My first job: Lynne Moriarty

A passion for Highlands art: Lynne Moriarty (left) with Leanne Booth at the Bowral Gallery opening. Photo: supplied.
A passion for Highlands art: Lynne Moriarty (left) with Leanne Booth at the Bowral Gallery opening. Photo: supplied.

That first taste in the workforce isn’t always that bad as BDAS’s Lynne Moriarty discovered when she met her husband on the job.

At the age of 17, Lynne landed her first job at a Sydney photographic studio as a trainee photo-colourist which she described as “a now ancient art.”

On an average day, the trainee would smooth out wrinkles and bleach out freckles using a cyanide solution.

She would then handcolour the photographic portrait using oil paint and Vaseline to replace missing teeth, hair and eyelashes and match the skin, eye and hair colour.

“I loved improving imperfections and achieving a natural looking result,” Lynne said.

However, she wasn’t a huge fan of the regimentation and process line required to meet the delivery schedule. 

That downside turned out to be worth it though as Lynne said she met her husband during her first job.

“As the junior, I was assigned to making tea for the office staff,” she said.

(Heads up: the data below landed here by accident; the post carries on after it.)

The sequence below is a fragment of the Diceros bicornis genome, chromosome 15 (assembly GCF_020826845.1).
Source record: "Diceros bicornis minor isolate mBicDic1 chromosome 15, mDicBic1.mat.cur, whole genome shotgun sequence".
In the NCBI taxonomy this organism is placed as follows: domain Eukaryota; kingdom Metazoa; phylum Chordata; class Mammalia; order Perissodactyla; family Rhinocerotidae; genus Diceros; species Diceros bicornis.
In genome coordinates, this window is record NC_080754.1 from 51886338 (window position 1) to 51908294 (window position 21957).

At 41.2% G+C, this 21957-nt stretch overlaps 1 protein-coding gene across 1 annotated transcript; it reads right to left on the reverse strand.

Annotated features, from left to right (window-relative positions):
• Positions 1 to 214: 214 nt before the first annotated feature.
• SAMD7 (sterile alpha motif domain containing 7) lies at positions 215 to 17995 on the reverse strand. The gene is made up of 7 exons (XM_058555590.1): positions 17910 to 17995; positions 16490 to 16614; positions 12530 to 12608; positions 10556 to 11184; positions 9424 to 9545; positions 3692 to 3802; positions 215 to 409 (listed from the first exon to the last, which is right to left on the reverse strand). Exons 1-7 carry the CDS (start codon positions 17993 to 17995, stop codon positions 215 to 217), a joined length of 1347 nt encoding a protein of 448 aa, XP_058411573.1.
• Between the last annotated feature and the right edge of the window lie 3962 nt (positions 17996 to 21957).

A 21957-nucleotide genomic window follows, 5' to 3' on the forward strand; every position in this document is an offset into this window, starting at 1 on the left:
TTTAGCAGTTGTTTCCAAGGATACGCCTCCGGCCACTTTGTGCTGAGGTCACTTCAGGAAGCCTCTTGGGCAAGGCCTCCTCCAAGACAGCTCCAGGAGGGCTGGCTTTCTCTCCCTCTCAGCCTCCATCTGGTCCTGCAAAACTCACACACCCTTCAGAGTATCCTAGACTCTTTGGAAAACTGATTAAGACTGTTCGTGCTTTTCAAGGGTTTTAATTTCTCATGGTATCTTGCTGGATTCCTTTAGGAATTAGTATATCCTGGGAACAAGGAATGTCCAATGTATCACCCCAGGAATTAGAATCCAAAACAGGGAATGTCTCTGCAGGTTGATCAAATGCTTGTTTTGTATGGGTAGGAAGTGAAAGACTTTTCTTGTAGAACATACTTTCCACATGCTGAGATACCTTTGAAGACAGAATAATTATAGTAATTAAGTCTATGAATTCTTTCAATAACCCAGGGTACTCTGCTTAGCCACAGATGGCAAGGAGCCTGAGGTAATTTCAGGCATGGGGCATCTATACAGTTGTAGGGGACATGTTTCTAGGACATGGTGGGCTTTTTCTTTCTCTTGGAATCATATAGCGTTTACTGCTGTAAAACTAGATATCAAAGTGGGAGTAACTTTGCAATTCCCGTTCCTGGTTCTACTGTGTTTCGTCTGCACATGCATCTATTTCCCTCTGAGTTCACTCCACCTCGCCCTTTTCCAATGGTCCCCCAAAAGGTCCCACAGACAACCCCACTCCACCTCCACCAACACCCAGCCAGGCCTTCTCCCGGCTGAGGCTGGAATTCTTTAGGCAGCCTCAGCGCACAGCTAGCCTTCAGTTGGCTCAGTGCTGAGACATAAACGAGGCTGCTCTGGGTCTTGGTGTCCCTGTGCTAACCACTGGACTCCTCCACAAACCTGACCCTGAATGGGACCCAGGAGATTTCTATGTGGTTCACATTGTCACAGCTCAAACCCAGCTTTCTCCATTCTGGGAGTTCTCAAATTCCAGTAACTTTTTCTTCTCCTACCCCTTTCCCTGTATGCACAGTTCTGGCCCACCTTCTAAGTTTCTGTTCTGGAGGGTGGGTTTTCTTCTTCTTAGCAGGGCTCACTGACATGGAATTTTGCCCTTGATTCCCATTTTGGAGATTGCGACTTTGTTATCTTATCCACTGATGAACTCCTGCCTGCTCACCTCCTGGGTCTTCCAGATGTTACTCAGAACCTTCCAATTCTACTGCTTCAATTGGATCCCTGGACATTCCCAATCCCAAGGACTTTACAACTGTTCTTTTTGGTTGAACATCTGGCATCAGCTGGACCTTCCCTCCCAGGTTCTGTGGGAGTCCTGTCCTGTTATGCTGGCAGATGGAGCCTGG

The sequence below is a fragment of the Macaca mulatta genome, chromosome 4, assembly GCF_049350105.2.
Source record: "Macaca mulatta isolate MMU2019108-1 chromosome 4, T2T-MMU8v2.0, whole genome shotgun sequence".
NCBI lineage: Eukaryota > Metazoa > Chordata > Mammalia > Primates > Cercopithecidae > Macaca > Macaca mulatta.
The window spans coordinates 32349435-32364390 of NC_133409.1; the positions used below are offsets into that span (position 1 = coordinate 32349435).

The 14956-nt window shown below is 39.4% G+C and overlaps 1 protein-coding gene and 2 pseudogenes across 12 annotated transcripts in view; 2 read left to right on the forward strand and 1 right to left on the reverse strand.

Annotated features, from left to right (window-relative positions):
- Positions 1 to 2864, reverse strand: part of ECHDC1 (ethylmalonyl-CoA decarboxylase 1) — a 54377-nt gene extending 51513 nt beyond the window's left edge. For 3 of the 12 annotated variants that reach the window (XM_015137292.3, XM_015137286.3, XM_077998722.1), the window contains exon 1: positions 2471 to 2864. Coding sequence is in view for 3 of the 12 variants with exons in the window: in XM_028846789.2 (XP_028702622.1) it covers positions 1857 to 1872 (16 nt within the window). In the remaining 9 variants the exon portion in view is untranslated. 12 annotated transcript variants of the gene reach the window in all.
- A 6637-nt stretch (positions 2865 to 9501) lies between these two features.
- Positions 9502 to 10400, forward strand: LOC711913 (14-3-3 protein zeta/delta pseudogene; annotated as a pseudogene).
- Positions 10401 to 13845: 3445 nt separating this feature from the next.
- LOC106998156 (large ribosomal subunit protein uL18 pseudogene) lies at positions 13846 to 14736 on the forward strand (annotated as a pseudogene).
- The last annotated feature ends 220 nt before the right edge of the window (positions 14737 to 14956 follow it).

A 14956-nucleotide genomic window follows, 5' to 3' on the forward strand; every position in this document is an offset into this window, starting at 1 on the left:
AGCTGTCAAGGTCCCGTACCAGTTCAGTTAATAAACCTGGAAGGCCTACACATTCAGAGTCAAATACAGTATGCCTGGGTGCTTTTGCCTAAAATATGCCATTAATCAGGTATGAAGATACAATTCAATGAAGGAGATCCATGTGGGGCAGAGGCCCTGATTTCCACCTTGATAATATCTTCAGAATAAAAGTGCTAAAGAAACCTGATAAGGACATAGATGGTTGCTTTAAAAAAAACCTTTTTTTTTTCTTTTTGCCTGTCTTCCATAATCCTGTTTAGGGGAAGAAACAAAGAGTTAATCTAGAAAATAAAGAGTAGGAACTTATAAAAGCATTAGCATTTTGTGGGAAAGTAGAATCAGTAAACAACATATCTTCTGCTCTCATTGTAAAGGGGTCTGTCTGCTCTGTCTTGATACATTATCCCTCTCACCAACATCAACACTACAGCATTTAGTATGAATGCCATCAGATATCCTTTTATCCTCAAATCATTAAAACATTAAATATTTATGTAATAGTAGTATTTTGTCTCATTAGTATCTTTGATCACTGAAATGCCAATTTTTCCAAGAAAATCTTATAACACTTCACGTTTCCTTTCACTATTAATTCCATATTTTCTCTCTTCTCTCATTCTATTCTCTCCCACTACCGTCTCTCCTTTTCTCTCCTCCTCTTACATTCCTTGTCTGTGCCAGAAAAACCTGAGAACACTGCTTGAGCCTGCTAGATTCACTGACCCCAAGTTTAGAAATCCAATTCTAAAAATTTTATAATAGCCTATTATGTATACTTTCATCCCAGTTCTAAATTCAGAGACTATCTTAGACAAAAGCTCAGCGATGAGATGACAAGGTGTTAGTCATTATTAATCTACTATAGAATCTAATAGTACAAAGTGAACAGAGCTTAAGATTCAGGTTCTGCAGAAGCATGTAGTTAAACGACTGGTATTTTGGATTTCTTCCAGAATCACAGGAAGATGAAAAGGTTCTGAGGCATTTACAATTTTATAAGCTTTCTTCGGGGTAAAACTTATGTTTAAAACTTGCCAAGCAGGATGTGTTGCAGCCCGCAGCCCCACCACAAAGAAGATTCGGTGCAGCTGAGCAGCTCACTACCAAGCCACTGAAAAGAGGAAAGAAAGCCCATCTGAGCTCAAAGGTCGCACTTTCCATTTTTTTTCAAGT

“Tom Moriarty was a photographer working in the office on this particular day when across a crowded teapot, I dropped a tray of cups and saucers, and he came to my rescue.”

Tom introduced Lynne to the Southern Highlands in the 1970’s. 

They would often come down to visit Tom’s uncle, Mac Cott, who at the time was the editor of the Southern Highland News.

“We would come down on weekends to spend time with the wonderful extended family,” she said.

“Tom would give Mac a break and cover the local events with an ancient news camera and develop the films in a dank darkroom at the office.”

“We would wait for the papers to be printed late Sunday night and deliver them on our way back to Sydney through Picton, Bargo, Thirlmere, etc, over the old and treacherous Razorback Range.”

Lynne is now a volunteer publicist for the BDAS Bowral Art Gallery where she has worked for almost two years.

The volunteer wears an important hat in her role.

“I liaise with media and stakeholders for the gallery’s exhibitions and seek publicity,” she said.

“As a not-for-profit community organisation, we have a very limited budget.

“The funds raised are put back into the workshops and gallery for the benefit of members.”

While Lynne loves the work she does, what makes her job is the people she interacts with.

“I share this role with Leanne Booth, an accomplished artist with an astute business sense,” she said.

“Leanne handles the process of keeping all the ducks aligned and the technical web-based information rolling along smoothly.

“Together we share a camaraderie of trying to achieve a space for the community to enjoy the works of many of the talented artists of the Southern Highlands.”

However, with every busy job comes it difficulties which Lynne said she had experienced.

“One of the downsides of the job is trying to achieve so much with so little,” she said.

“Everything we do is voluntary which puts a lot of pressure on trying to spend both sides of the coin.”

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